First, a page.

SEATTLE » Hawaii’s 2010 volleyball odyssey came to a screeching halt last night in the second round of the NCAA tournament.
The seventh-ranked Rainbow Wahine stayed with 11th-ranked Washington for the first 10 minutes and the last. The Huskies owned every moment in between in a shockingly easy 25-17, 25-11, 25-23 win before 2,913 at their Hec Edmundson Pavilion.
"We really knew what was coming. We just couldn’t stop it," said UH coach Dave Shoji, who will be inducted into the AVCA Hall of Fame at the final four in two weeks, without his team. "I’m not sure what we could have done.
"They have a system. They run the system. It’s a very good system. But players make the system. Their players are very strong and very athletic, and we had no answer for them."
His team finished its season 29-3, losing two of its last three. It will not be in the regionals for only the second time since the tournament expanded to 64 teams in 1998.
Washington (23-8) hosts third-ranked Nebraska here next weekend, with fourth-ranked Cal playing North Carolina, and Creighton taking on 12th-ranked Minnesota tonight for the other two slots.
Last night, California swept Utah State, which upset UH for the Western Athletic Conference championship last week.
A year ago, the Wahine put together a brilliant push to reach their first final four since 2003. Today, they head home for finals with seniors Dani Mafua and Elizabeth Ka’aihue finished with their celebrated careers.
They did what they could to prevent that last night. Hawaii’s effort was never in question. But Washington, which finished fifth in the Pac-10 after a hot-and-cold regular season, was simply much better.
The only Hawaii bright spots were fueled by desperation. In the opening moments, Ka’aihue was seemingly everywhere, using every inch of her body to bring back a barrage of Washington missiles. She had 11 of her 21 digs in the first set.
Then, down 22-16 in the third and seemingly out, the Wahine ran off their first three-point run of the short night. They scored on a rare UW hitting error — it had but nine all match — followed by Mafua’s ace and a Brittany Hewitt kill.
Washington coach Jim McLaughlin called time and Hawaii came back with Kanani Danielson’s 10th kill to make it 22-20. The junior All-American had double-doubles in her final five matches.
Kindra Carlson, one of the three Huskies seniors who dominated this match, put down her 18th kill. Becky Perry, the other senior along with setter Jenna Hagglund, gave UW match point at 24-20.
But Chanteal Satele brought her hitting percentage up to .000 with her fifth kill, then dropped in with Hewitt to stuff Carlson. Hagglund and Carlson missed connections, erasing a third match point.
UW called its last timeout and, after two last Ka’aihue digs, Perry pounded the final point.
"At the end I was thinking win, that’s for sure," Ka’aihue said. "Nobody gave up, so that’s a plus. I thought we had it. They just kept banging and we couldn’t finish."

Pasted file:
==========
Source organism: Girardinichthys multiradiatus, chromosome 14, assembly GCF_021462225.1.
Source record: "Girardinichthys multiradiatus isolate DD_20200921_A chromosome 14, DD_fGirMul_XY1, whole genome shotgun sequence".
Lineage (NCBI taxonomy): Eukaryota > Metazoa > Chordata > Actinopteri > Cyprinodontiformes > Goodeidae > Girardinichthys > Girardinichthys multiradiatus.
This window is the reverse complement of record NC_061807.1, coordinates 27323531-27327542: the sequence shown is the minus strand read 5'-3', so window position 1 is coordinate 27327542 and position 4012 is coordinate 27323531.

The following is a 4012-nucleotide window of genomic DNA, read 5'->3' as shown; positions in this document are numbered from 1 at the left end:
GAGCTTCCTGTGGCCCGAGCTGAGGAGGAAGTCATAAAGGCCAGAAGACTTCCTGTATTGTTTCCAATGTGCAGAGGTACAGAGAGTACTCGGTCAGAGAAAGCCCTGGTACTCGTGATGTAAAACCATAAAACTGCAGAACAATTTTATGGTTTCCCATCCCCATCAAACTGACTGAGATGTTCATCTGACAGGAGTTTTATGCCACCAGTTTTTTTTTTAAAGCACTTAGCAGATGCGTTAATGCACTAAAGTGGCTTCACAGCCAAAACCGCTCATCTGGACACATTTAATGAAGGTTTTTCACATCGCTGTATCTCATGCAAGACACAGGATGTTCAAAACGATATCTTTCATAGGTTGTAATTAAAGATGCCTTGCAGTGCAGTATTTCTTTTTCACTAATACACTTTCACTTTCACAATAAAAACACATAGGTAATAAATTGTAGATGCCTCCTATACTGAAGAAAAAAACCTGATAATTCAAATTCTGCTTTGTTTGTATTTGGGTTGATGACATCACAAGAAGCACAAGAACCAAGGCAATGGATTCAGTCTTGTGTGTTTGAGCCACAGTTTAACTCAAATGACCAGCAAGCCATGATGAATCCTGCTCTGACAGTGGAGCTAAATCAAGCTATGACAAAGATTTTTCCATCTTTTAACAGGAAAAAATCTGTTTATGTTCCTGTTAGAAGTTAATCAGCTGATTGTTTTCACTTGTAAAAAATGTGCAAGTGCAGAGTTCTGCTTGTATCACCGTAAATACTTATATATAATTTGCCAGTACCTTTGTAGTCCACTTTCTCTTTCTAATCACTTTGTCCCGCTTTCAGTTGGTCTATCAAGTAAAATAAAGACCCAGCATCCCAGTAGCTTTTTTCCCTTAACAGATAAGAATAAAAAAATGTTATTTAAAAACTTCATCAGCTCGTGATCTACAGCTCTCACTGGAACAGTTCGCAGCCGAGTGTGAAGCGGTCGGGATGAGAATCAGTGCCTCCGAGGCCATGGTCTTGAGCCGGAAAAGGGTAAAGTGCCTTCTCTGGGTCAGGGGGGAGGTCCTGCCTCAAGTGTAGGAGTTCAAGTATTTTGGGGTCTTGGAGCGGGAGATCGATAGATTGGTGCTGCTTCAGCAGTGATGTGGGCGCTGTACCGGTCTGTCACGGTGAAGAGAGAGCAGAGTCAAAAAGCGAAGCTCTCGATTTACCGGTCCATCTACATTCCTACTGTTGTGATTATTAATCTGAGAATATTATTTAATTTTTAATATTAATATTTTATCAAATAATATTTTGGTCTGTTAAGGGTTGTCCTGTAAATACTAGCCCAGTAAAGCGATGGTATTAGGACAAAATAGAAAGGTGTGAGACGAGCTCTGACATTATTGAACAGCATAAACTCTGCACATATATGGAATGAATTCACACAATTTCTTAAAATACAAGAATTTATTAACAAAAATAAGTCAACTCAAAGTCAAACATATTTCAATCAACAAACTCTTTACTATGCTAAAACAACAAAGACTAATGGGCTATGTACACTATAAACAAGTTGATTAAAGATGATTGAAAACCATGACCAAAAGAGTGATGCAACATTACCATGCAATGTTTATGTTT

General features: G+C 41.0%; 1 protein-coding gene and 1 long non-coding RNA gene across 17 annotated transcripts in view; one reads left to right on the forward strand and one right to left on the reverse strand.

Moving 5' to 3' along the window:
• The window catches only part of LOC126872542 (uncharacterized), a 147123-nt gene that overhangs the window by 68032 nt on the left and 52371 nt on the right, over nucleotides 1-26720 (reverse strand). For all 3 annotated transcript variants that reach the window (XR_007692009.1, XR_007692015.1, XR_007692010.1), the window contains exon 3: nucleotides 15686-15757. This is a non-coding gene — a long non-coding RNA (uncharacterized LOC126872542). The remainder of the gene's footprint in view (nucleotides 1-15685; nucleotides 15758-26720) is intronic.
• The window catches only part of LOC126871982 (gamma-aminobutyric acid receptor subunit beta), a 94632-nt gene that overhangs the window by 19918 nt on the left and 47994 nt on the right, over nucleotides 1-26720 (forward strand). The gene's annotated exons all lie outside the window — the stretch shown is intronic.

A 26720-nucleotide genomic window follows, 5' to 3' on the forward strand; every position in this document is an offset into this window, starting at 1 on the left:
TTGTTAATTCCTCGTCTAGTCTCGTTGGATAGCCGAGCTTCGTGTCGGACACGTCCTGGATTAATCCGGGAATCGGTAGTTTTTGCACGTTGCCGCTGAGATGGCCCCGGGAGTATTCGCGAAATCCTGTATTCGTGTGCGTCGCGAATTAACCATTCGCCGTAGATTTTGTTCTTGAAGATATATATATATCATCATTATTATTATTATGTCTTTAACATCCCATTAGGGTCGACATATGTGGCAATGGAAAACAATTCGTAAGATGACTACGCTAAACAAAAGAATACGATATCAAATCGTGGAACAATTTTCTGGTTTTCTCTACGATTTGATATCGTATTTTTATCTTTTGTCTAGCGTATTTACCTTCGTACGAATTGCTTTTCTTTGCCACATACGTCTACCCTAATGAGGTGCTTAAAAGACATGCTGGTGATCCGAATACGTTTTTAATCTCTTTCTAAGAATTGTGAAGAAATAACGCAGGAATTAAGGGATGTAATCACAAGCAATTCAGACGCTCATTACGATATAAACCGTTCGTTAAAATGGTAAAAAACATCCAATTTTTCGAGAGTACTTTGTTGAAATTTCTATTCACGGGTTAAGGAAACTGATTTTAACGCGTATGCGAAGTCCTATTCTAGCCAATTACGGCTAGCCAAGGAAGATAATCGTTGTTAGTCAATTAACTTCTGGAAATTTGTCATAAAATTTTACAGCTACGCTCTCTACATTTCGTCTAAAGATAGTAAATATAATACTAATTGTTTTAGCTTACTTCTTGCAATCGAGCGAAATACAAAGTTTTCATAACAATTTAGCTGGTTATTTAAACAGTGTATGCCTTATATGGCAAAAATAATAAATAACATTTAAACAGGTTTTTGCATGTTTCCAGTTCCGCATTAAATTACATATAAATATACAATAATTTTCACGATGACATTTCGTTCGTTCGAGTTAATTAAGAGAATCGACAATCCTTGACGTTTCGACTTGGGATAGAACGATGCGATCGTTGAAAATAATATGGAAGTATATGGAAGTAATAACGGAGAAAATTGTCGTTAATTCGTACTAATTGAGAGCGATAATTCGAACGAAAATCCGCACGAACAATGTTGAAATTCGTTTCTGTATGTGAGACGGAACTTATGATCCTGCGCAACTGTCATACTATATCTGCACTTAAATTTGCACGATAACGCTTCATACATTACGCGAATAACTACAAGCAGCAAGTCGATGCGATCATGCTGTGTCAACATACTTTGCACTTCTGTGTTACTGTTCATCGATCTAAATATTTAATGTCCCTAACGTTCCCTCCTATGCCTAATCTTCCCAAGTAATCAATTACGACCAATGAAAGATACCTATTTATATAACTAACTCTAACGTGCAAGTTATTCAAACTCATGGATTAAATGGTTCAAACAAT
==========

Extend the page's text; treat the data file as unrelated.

Two years ago, Hawaii fell into an 0-2 hole against the Huskies and came all the way back to win. This year, Washington is 1-8 in the fourth set. Today, none of that matters in Manoa.
"I was real proud of my team for fighting back in Game 3 after playing poorly Game 2 and getting down," Shoji said. "They fought hard, but it wasn’t enough. We ran into a great team tonight. We just couldn’t slow them down at all. They had too many weapons for us."
The Huskies had weapons they didn’t even need to use. Their attackers average 6 feet 2-plus, but it wasn’t their size that stopped Hawaii. It was everything else, starting with passing and especially serving.
"It felt pretty good," Hagglund said. "We got on a roll pretty quick, we were in rhythm all night, our hitters were taking good swings. We served really tough and our passing was on it, nails all night. It made my job a lot easier."
It left the Wahine in sad shock, for the second time in nine nights. They went three months without losing this season, and won 62 consecutive sets. Then it ended, quickly and not so painlessly.
"I’m proud of how we kept up in the first and third game," Hewitt said. "Everybody played hard, we couldn’t ask for more." Then she stopped with a wry grin. "Except winning," she added.
"That," Ka’aihue said, "would have been nice."
WASHINGTON DEF. HAWAII 25-17, 25-11, 25-23
RAINBOW WAHINE (29-3)
Key — s: games; k: kills; e: hitting errors; att: attempts; pct: hitting percentage; d: digs; bs: block solo; ba: block assists; pts: points (kills plus blocks plus aces)
Aces — Washington (2): Carlson, Dunaway. Hawaii (2): Maeda, Mafua. Service Errors — Washington (8): Carlson 2, Holford 2, Orlandini 2, Hagglund, Perry. Hawaii (8): Griffiths 2, Hewitt 2, Danielson, Kaaihue, Mafua, Satele. Assists — Washington (40): Hagglund 37, Orlandini 3. Hawaii (32): Mafua 28, Kaaihue 3, Uiato. T — 1:28. Officials — Margie Ray, Paula Martin. A — 2,913.